Tag Archives: Tax Loss Harvesting

Tax Loss Harvesting: Five Tips to Keep More of What’s Yours

Here at the Portfolioist, we frequently turn to Steve Thorpe, founder of Pragmatic Portfolios, LLC to share his insights on the topic of Tax Loss Harvesting. Here are 5 of his Tax Loss Harvesting Tips to help keep more of your money when tax time rolls around.

It’s impossible to reliably predict future changes within the investment markets, however there are numerous ways for investors to favorably influence their own results. Important areas to focus on include developing an investment plan, saving regularly, diversifying widely, adhering to an appropriate asset allocation, and paying attention to all forms of costs – including taxes. For many investors, tax loss harvesting can improve their after-tax bottom line, sometimes to the tune of thousands of dollars per year. Continue reading

Tax Loss Harvesting: Share Your Pain with Uncle Sam

Summer is winding down. And believe it or not, 2012 is more than half way over, which means it’s a good time for investors to start thinking about the year-end tax implications of their portfolios.

We invited Steve Thorpe, Founder of Pragmatic Portfolios, LLC to share some insights on Tax Loss Harvesting. Enjoy.

Tax Loss Harvesting: Why Should You Care?

Would you invest a few hours to reduce this year’s taxes by $1,000 or more?

For investors with taxable investment accounts, this is often possible by taking advantage of tax loss harvesting (TLH). This perfectly legal strategy makes lemonade from lemons, allowing Uncle Sam to share part of the pain of the losses inevitably experienced by investors at some points during their investing career.

Between now and Continue reading

Tax Loss Harvesting Season is Here

Believe it or not, year-end is right around the corner which means that it’s time for investors to start thinking about their tax implications. In order to help you make sense of it all, we wanted to share this article originally published last year by guest blogger Steve Thorpe. Enjoy–

Would you invest a few short hours to reduce this year’s taxes by $1,000 or more? For investors with taxable investment accounts, this is often possible by taking advantage of tax loss harvesting (TLH). This perfectly legal strategy makes lemonade from lemons, allowing Uncle Sam to share part of the pain of the losses inevitably experienced by investors at some points during their investing career

Between now and the end of the year is a good time to review your portfolio to see if any of your holdings are in the red. If so, you might be able to use those losses to help lower your 2010 tax bill.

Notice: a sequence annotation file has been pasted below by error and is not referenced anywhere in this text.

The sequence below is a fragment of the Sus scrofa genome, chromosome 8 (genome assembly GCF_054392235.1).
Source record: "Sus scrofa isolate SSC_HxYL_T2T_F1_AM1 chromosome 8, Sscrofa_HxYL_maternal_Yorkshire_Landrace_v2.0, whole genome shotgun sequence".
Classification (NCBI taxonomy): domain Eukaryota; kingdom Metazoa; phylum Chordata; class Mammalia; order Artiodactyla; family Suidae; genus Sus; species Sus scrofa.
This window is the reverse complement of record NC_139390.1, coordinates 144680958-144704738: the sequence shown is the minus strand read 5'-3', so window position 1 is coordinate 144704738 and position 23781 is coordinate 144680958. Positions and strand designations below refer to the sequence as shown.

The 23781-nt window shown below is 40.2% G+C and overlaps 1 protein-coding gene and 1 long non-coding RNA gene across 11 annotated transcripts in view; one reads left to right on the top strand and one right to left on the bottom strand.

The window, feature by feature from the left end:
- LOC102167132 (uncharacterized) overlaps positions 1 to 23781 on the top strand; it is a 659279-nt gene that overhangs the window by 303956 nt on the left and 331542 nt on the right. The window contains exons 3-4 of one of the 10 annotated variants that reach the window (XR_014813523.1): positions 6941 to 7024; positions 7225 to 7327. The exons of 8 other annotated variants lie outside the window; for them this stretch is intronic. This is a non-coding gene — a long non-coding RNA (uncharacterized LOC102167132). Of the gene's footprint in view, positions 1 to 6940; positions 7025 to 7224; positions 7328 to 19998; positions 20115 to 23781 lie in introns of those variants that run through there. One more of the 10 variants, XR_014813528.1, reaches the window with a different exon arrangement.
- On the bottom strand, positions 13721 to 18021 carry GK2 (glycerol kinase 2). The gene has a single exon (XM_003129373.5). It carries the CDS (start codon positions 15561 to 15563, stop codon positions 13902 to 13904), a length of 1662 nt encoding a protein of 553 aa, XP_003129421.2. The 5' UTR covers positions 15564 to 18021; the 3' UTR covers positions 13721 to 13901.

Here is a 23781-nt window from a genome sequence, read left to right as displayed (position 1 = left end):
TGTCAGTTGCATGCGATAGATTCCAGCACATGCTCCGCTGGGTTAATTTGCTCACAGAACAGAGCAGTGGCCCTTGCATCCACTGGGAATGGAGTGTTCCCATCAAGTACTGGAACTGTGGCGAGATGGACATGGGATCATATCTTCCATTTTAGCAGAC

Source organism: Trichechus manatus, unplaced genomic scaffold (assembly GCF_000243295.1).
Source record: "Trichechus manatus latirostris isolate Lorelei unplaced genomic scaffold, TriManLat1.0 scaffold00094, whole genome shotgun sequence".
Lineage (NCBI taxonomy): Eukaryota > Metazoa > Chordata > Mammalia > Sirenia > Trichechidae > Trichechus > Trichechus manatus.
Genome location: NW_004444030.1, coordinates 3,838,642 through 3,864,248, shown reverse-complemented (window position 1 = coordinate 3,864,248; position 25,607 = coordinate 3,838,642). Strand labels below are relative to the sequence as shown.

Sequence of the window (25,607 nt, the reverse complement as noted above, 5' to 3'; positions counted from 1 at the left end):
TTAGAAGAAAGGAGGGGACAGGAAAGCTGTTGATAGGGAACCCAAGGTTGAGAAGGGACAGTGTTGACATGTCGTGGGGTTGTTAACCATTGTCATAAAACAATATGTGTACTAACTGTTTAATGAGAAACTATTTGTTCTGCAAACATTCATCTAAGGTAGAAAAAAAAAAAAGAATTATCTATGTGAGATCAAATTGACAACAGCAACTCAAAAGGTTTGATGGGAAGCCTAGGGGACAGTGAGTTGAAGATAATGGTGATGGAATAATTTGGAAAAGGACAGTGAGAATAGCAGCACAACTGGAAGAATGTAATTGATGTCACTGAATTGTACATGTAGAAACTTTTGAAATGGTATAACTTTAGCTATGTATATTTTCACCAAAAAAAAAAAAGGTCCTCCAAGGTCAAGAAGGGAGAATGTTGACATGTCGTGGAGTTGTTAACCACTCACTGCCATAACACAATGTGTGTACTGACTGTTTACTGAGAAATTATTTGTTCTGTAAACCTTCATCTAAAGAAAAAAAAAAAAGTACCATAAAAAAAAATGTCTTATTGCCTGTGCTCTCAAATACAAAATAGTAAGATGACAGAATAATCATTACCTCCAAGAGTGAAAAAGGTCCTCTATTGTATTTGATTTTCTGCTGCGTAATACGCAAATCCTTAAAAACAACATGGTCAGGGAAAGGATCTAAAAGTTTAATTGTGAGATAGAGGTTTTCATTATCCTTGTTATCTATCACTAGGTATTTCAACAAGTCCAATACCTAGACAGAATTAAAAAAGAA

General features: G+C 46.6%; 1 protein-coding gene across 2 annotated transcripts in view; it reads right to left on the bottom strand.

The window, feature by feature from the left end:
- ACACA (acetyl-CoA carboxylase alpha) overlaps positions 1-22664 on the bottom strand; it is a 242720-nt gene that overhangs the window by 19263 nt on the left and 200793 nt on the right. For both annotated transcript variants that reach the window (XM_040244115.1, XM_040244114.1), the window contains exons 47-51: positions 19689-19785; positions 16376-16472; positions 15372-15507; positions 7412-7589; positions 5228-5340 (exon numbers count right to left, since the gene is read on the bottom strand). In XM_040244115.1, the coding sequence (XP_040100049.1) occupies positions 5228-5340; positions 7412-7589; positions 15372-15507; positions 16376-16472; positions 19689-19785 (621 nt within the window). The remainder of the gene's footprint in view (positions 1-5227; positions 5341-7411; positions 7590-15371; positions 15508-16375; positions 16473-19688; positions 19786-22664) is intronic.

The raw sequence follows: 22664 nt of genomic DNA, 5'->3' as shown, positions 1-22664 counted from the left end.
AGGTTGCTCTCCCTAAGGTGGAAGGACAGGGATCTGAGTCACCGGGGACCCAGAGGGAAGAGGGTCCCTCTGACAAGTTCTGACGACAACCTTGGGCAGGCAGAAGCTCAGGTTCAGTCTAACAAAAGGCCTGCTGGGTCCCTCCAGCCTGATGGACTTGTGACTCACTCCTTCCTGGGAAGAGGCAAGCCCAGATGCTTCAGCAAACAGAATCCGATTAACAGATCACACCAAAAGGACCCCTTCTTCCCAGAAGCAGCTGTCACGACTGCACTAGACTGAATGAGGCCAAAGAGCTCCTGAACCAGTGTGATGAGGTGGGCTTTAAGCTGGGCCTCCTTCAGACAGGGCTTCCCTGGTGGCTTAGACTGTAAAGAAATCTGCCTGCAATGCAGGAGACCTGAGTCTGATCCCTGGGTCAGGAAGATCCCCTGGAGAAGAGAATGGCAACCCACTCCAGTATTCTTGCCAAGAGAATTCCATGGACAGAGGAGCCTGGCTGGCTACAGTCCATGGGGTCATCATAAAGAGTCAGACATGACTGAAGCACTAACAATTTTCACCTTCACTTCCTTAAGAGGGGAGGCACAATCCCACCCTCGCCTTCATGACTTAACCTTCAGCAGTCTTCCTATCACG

In this article I’ll review:

  1. How to harvest a tax loss and under what circumstances you might want to.
  2. Why you need to keep track of what your investments cost in the first place.
  3. How to properly rebalance your portfolio after a sale, without triggering undesirable tax consequences.
  4. The way investments look from a tax perspective: short-term losses can be more valuable than long-term losses. But hold onto gains at least a year and a day.

Continue reading

Tax Loss Harvesting: Making Lemonade from Lemons

This is a guest post by Steve Thorpe

Would you invest a few short hours to reduce this year’s taxes by $1,000 or more?  For investors with taxable investment accounts, this is often possible by taking advantage of tax loss harvesting (TLH). This perfectly legal strategy makes lemonade from lemons, allowing Uncle Sam to share part of the pain of the losses inevitably experienced by investors at some points during their investing career

Between now and the end of the year is a good time to review your portfolio to see if any of your holdings are in the red. If so, you might be able to use those losses to help lower your 2010 tax bill.

In this article I’ll review:

  1. How to harvest a tax loss and under what circumstances you might want to.
  2. Why you need to keep track of what your investments cost in the first place.
  3. How to properly rebalance your portfolio after a sale, without triggering undesirable tax consequences.
  4. The way investments look from a tax perspective: short-term losses can be more valuable than long-term losses. But hold onto gains at least a year and a day.

Continue reading